If you can afford a limestone rock formation for a wall, I would highly recommend it. If it’s embedded with greens all over and fronted with the tallest coconut trees, send the check for it pronto. This must be why the mild-mannered couple named Richmond and Bambi Bicol often have smiles on their faces: they have such a wall. It’s right across Lagun, the four-storey, 37-room hotel they started running a few months back in El Nido, Palawan.
Granted its not the most desired piece of real estate in this beach town—the structure does not immediately face the sea—but walk to the veranda of Habi, the hotel restaurant; or out to the balcony of any of the street side rooms; or up to the rooftop lounge, and that limestone rock is nothing but a magnificent site to wake up to; nature’s stroke of genius if she were a decorator (and we’re not sure she’s not).
The official decorator, of course, is Cecile Ravelas who after having been tapped to do Lagun had to start working on a school requirement at Milan’s Instituto Marangoni: create a project that represents her home country. El Nido, the place and the name, became the inspiration. Ravelas wanted to echo the elements of the sea and sunset in her design elements, and use “the nest,”—which is English for El Nido—as a motif one sees in different forms throughout the hotel.
Hence, the colors of the lobby lamps from Zacarias 1925 echo the shades of the ocean and the gradations of the sunset. The basket lamps from Ina Gaston’s Hacienda Crafts in the restaurant, the reception desk, and the banisters on the stairs all evoke the form of a nest. “So even if you’ve just returned from exploring the islands, subliminally you’re reminded of the colors of the sea, the colors of the sunset,” says Ravelas. “The places triggers good memories.”
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The bathroom at the premiere suite.
The premiere room decorated with candy colored lamps from Zacarias 1925.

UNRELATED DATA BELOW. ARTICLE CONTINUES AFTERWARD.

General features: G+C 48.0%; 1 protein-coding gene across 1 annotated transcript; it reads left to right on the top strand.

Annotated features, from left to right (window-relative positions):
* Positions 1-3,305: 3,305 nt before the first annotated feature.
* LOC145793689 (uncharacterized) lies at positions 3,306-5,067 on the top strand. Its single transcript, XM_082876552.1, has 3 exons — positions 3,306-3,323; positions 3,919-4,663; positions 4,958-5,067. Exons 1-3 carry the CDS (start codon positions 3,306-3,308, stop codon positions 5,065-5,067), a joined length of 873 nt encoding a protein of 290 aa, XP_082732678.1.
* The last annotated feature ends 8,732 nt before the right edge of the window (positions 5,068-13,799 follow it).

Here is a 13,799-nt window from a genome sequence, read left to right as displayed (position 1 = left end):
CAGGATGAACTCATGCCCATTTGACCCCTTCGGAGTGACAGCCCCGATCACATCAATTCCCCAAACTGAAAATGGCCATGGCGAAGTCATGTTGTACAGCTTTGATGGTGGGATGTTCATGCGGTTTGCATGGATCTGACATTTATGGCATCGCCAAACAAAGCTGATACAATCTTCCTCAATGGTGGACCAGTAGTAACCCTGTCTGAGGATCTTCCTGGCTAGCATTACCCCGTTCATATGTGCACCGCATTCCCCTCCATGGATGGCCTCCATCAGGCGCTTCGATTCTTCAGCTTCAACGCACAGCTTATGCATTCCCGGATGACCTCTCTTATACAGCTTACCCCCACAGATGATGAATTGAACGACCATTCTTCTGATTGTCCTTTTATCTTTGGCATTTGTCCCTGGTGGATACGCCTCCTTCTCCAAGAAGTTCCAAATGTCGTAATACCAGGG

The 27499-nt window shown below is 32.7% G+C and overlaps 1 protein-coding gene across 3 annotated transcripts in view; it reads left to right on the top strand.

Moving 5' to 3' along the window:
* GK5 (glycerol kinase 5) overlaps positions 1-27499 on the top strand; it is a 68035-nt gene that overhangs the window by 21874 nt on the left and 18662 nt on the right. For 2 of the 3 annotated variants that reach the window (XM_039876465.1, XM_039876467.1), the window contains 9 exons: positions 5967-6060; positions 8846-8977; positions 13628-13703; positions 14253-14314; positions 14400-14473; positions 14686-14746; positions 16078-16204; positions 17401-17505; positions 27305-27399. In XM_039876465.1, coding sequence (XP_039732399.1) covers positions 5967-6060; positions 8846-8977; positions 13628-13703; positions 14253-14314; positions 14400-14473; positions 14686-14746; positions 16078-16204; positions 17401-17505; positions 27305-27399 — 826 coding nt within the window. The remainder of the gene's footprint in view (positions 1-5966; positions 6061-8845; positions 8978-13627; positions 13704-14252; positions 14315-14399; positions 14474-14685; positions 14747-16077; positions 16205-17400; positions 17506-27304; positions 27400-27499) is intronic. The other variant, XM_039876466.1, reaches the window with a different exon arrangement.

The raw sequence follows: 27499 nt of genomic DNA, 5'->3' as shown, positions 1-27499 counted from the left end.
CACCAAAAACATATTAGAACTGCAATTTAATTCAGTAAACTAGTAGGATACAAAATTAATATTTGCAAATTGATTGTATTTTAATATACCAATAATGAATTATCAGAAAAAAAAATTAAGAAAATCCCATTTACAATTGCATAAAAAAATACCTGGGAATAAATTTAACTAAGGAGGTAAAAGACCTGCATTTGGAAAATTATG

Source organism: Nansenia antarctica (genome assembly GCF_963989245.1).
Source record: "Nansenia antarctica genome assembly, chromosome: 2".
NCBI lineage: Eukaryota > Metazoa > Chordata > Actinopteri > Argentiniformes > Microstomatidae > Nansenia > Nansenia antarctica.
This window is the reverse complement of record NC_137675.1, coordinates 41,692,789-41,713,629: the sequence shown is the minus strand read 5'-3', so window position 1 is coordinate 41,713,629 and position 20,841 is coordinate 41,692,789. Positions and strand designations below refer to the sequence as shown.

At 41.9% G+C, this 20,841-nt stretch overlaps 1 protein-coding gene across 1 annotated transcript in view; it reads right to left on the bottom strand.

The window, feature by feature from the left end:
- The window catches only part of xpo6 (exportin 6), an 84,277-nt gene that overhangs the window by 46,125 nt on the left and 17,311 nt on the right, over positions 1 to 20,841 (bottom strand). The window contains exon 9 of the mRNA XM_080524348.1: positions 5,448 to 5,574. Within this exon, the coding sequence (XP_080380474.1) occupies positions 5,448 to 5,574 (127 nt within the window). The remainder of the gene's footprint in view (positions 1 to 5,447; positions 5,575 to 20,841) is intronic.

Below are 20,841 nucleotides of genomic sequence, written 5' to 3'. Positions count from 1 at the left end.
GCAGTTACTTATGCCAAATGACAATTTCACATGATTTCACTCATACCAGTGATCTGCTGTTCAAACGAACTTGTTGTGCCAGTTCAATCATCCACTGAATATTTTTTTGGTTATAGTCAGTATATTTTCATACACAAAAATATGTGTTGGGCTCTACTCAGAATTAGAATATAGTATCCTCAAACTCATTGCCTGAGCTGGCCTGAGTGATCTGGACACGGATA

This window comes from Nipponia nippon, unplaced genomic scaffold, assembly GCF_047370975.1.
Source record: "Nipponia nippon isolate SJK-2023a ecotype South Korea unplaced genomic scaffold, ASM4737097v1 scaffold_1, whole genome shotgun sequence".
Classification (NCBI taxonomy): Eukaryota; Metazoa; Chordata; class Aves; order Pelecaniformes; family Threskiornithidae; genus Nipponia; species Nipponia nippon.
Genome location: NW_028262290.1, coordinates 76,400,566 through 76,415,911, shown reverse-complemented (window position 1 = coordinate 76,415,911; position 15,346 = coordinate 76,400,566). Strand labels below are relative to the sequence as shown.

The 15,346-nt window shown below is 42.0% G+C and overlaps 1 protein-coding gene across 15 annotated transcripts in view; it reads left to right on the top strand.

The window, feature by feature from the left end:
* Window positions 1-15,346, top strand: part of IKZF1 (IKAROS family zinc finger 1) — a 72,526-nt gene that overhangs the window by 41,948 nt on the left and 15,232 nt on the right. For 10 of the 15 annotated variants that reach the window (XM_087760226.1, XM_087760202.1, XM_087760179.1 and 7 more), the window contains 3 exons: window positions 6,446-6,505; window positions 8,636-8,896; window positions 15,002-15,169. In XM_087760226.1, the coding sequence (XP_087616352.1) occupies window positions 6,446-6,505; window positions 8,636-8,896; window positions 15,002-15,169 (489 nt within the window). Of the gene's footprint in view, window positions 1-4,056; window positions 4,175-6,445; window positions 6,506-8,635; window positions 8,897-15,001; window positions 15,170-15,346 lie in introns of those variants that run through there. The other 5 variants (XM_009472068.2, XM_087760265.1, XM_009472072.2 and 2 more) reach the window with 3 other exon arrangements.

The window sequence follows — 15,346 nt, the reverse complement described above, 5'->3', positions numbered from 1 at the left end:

Ravelas was clearly not afraid to use colors.
The Deluxe room.
The coral and teal touches on the Premiere Loft.
The Habi restaurant. Note the hanging basket lamps from Hacienda Crafts.
The halo-halo served in a coconut bowl.
Sweet treats at the restaurant.
Honestly good Filipino comfort food; one of the best options in the island.
The hotel facade.
The result is an environment that champions local design (upstairs there are wall coverings designed by the women of Palawan’s Jama Mapun clan, inspired by the patterns that represent the story of their family), but manages to look hip and young while at it. More importantly, it’s a design that knows it can’t compete with the magnificence of its natural surroundings—which is the reason why one visits the island in the first place. “The highlight of the roof deck is the sea,” says Ravelas. “From here, you can see the parade of boats going towards the different islands at 9AM.” And in the early morning or late afternoon, she adds, “you may chance upon the talusi, these small black and white hornbills, which you can only find here in Palawan. They jump from nest to nest, but you have to be patient if you want to spot them.” How, indeed, can one compete with that?